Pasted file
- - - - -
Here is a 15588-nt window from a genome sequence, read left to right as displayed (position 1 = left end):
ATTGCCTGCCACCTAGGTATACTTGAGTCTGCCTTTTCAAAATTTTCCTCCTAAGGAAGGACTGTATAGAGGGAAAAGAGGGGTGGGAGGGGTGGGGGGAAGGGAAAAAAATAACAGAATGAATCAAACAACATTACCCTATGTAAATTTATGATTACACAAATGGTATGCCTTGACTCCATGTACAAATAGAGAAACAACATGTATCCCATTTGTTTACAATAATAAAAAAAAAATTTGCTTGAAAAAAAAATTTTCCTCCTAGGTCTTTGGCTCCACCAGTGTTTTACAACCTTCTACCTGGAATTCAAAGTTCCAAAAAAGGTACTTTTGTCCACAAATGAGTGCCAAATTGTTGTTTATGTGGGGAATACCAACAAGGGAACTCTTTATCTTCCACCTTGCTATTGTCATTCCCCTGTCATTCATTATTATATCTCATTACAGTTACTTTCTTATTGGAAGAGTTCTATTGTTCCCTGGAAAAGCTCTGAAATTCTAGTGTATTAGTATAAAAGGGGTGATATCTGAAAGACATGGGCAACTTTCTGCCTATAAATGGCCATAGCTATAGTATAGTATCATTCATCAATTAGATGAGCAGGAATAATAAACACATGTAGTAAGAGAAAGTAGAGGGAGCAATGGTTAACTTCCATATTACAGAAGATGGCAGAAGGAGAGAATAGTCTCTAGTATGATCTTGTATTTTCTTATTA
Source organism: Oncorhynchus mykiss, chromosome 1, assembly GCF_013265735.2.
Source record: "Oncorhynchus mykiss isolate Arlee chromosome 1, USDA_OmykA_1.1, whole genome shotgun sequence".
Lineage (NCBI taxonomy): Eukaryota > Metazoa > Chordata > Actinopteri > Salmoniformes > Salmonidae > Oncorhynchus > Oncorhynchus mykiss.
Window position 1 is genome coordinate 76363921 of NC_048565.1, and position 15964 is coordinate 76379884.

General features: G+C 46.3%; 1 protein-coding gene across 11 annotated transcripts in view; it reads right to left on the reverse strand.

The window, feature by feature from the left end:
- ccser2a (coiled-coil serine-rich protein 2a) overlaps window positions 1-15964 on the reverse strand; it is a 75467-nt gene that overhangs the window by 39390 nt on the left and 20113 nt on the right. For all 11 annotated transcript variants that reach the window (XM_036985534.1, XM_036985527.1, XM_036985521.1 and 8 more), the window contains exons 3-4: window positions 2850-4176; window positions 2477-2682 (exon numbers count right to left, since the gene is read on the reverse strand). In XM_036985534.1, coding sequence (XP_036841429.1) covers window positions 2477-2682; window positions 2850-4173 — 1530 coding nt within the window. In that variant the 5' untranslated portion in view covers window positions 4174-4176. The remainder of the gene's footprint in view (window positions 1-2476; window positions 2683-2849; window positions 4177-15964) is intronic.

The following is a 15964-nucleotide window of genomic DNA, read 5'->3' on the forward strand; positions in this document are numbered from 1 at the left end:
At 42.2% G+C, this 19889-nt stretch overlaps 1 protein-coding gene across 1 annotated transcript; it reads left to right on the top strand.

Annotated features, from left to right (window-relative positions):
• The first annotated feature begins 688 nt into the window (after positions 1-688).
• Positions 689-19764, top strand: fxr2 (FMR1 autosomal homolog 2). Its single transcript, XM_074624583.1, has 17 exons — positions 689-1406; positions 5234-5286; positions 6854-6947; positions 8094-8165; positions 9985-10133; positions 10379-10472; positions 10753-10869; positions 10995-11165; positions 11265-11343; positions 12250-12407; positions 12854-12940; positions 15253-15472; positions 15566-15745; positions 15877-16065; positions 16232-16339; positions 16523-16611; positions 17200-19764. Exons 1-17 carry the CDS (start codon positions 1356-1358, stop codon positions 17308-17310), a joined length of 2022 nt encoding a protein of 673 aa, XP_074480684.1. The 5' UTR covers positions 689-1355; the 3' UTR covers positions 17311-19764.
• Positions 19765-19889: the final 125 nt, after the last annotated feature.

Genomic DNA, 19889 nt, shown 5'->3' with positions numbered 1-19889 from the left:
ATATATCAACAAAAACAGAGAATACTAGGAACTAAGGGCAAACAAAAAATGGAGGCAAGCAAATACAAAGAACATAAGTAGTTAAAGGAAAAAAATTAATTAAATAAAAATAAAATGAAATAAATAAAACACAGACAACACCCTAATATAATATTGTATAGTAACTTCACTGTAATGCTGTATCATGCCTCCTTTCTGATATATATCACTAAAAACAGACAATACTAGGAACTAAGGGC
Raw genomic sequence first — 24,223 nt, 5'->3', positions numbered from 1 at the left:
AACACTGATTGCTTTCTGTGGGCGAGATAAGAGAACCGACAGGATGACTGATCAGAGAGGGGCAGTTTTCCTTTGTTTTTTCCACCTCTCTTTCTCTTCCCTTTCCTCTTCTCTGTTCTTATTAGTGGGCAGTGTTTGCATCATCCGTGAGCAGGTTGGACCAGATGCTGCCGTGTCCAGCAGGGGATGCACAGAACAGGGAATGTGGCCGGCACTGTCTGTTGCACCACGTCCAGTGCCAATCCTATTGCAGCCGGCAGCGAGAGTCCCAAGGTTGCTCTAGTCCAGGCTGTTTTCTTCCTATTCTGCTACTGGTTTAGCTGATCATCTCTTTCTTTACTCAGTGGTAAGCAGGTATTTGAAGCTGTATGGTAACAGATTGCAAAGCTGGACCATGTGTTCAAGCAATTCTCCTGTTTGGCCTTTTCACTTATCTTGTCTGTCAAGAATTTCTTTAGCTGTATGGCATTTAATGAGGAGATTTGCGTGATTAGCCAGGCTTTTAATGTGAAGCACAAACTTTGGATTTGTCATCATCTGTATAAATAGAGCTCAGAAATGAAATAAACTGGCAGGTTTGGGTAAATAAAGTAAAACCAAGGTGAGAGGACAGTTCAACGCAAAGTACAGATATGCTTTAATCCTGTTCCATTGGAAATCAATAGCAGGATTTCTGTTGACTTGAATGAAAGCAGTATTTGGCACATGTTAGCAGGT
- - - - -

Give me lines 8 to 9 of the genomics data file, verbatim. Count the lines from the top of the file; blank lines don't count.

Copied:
The window, feature by feature from the left end:
- ccser2a (coiled-coil serine-rich protein 2a) overlaps window positions 1-15964 on the reverse strand; it is a 75467-nt gene that overhangs the window by 39390 nt on the left and 20113 nt on the right. For all 11 annotated transcript variants that reach the window (XM_036985534.1, XM_036985527.1, XM_036985521.1 and 8 more), the window contains exons 3-4: window positions 2850-4176; window positions 2477-2682 (exon numbers count right to left, since the gene is read on the reverse strand). In XM_036985534.1, coding sequence (XP_036841429.1) covers window positions 2477-2682; window positions 2850-4173 — 1530 coding nt within the window. In that variant the 5' untranslated portion in view covers window positions 4174-4176. The remainder of the gene's footprint in view (window positions 1-2476; window positions 2683-2849; window positions 4177-15964) is intronic.